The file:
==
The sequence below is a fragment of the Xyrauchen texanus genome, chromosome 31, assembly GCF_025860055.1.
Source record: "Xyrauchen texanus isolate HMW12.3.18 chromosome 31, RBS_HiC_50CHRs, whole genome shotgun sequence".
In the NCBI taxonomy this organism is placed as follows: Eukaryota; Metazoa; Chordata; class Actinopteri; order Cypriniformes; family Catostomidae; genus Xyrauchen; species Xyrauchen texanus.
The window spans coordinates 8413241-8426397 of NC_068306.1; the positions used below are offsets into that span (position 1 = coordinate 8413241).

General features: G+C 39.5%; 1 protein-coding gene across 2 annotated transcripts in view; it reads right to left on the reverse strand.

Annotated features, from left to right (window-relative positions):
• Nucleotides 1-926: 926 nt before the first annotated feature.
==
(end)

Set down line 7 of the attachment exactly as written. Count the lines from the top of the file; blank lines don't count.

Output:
• Nucleotides 1-926: 926 nt before the first annotated feature.